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Boston Keratoprosthesis Outcomes in Severe Ocular Chemical Burns in Southern China: A Retrospective Study

Abstract

Introduction

The objective of this study was to report clinical outcomes (functional and anatomic) of Boston keratoprosthesis (KPro) after severe chemical burns in Southern China.

Methods

Nineteen patients (19 eyes) that sustained severe chemical injuries in Southern China were enrolled in this retrospective study in our hospital between May 2009 and June 2015. KPro implantation in these patients was performed by a single experienced surgeon (Jiaqi Chen). The parameters evaluated in this study included diagnosis, comorbidity, preoperative and postoperative visual acuity (VA), complications, KPro retention, histological and immunohistochemical results of retroprosthetic membrane (RPM) and mucous membrane over the optic cylinder.

Results

The mean age of the patients was 42.7 ± 11.3 years (range 29–62 years). All patients were male. Of the 19 included eyes, nine had acid burns, and 10 had alkali burns. Ten patients had previously undergone failed penetrating keratoplasty. The mean follow-up time was 41.3 ± 5.5 months (range 36–56 months). Preoperatively, the VA of the patients ranged from hand movement to light perception. Postoperatively, 17 patients (89.4%) achieved at least 20/200 once, and 7 patients (36.8%) achieved at least 20/200 and maintained this acuity until the last follow-up. The initial KPro was retained in 14 (73.6%) eyes and successfully replaced in one eye. Postoperative complications included RPM in 10 eyes, glaucoma in 6 eyes, retinal detachment in 2 eyes, corneal melting in 5 eyes, ischemic optic neuropathy in 1 eye, and overgrowth of the mucous membrane over the optical cylinder in 2 eyes. The histological and immunohistochemical results of the RPM showed granulomatous disorders and mucous membrane over the optic cylinder of conjunctival origin.

Conclusion

KPro surgery can restore useful vision in patients suffering from severe chemical burns. However, postoperative VA declined with the development of complications, and ocular surface disorders caused by the chemical burns were associated with a greater incidence of KPro retention failure. The retention rate was comparable in patients using ipsilateral autologous corneal tissue with allograft corneal tissue.

Funding

Science and Technology Foundation of Guangdong Province of China, Grant Number 2014A020212714.

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Acknowledgments

The authors would like to thank Engineer Chongfei Huang for his assistance with the temporary keratoprosthesis. Sponsorship and article processing charges for this study were supported by the Science and Technology Foundation of Guangdong Province of China, Grant Number 2014A020212714. This manuscript has been copyedited by American Journal Experts for language usage, spelling, and grammar. Processing charges were supported by the Science and Technology Foundation of Guangdong Province of China, Grant Number 2014A020212714.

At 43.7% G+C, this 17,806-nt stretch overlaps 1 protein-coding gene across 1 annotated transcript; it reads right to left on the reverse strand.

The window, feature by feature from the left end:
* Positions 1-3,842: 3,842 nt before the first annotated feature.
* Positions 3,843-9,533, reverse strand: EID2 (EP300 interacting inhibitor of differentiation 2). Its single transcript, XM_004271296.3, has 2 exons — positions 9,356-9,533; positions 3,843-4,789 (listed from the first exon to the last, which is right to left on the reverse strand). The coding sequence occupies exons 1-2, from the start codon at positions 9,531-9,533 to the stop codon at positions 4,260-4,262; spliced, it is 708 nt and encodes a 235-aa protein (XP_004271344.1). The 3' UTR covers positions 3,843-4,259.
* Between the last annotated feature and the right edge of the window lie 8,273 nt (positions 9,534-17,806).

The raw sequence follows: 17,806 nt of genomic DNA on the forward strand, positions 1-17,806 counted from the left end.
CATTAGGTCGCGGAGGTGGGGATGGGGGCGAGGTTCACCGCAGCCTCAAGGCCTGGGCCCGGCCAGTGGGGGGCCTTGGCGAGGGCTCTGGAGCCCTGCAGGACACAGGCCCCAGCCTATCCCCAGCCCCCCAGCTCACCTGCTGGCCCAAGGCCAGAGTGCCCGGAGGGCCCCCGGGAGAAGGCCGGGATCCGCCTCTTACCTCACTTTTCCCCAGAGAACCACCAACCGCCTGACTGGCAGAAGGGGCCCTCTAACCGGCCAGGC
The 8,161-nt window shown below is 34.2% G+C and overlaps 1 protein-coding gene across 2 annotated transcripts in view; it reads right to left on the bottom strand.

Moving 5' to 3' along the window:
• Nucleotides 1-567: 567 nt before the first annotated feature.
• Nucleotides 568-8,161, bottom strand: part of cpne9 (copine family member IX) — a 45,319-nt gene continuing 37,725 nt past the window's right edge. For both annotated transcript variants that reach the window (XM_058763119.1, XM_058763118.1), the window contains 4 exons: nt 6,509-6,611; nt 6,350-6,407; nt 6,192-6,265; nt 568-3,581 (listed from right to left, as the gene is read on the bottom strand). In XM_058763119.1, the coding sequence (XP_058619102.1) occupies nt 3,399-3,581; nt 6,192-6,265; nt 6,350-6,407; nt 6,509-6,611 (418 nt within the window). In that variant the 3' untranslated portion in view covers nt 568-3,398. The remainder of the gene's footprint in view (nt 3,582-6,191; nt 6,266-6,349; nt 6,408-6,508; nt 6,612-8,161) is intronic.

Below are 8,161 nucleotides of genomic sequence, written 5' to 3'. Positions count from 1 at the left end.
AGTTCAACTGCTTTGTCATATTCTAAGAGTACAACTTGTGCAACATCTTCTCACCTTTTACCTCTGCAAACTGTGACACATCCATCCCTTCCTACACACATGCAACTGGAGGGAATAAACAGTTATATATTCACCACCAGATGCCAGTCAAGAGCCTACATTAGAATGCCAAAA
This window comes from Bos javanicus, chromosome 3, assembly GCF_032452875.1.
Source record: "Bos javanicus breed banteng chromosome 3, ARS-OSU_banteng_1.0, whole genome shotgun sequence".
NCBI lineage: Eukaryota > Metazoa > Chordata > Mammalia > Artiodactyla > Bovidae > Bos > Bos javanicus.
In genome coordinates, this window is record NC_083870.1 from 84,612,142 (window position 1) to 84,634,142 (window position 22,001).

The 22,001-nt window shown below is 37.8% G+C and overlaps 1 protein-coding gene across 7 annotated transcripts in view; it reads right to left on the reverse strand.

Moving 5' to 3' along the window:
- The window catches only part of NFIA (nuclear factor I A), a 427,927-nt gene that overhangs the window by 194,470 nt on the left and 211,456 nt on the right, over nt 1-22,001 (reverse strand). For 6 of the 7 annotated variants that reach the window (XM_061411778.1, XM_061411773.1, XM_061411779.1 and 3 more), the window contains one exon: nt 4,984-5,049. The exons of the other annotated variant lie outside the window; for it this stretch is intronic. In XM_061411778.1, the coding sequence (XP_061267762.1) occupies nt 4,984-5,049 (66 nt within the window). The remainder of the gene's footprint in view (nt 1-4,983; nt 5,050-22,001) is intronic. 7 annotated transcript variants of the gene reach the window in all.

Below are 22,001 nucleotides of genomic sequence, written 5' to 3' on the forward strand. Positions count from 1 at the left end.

All named authors meet the International Committee of Medical Journal Editors (ICMJE) criteria for authorship for this manuscript, take responsibility for the integrity of the work as a whole, and have given final approval for the version to be published.

Disclosures

Jianjun Gu, Jiajie Zhai, Sheng Zhou and Jiaqi Chen have nothing to disclose.

Compliance with Ethics Guidelines

The study received approval from the Institutional Review Board of Zhongshan Ophthalmic Center, Sun Yat-sen University. All procedures followed were in accordance with the ethical standards of the responsible committee on human experimentation (institutional and national) and with the Helsinki Declaration of 1964, as revised in 2013. Informed consent was obtained from all patients for being included in the study.

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Correspondence to Jiaqi Chen.

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Gu, J., Zhai, J., Zhou, S. et al. Boston Keratoprosthesis Outcomes in Severe Ocular Chemical Burns in Southern China: A Retrospective Study. Adv Ther 33, 760–773 (2016). https://doi.org/10.1007/s12325-016-0330-9

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Keywords

  • Boston keratoprosthesis
  • Chemical burns
  • Glaucoma
  • Ophthalmology
  • Retention
  • Visual acuity